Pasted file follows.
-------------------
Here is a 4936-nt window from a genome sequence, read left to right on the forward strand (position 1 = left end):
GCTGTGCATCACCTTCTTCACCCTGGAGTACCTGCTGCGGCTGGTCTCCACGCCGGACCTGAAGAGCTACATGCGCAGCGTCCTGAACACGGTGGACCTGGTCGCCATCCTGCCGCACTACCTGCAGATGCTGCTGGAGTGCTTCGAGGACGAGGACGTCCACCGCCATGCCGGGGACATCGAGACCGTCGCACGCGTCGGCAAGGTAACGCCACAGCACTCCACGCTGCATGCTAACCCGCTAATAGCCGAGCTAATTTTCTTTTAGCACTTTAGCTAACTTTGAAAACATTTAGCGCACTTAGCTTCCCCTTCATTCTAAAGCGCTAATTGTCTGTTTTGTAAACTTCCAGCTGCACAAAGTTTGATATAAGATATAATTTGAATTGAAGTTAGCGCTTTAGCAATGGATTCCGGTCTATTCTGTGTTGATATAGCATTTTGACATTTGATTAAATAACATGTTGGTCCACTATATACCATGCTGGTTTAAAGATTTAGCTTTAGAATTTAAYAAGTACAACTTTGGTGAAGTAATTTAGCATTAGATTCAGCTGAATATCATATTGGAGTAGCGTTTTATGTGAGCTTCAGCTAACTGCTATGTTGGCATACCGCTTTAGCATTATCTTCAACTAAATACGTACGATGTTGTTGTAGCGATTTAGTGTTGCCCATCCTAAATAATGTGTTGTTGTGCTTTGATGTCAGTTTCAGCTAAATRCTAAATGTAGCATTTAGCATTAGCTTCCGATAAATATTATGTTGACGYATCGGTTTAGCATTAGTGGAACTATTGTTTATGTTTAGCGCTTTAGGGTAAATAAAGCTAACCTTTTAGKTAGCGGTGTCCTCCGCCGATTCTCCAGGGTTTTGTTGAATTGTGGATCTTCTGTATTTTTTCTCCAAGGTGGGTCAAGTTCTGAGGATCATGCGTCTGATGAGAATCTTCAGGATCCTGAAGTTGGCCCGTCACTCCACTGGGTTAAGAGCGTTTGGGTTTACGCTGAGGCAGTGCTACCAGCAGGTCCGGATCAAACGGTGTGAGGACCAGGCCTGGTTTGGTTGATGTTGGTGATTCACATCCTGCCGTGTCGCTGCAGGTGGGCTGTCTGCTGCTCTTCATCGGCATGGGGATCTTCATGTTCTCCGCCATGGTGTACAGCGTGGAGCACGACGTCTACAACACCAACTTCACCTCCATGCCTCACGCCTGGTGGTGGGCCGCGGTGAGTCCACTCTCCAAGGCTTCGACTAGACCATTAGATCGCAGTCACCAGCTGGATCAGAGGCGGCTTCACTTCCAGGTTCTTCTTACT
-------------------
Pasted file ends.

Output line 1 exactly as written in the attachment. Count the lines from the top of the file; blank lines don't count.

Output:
Here is a 4936-nt window from a genome sequence, read left to right on the forward strand (position 1 = left end):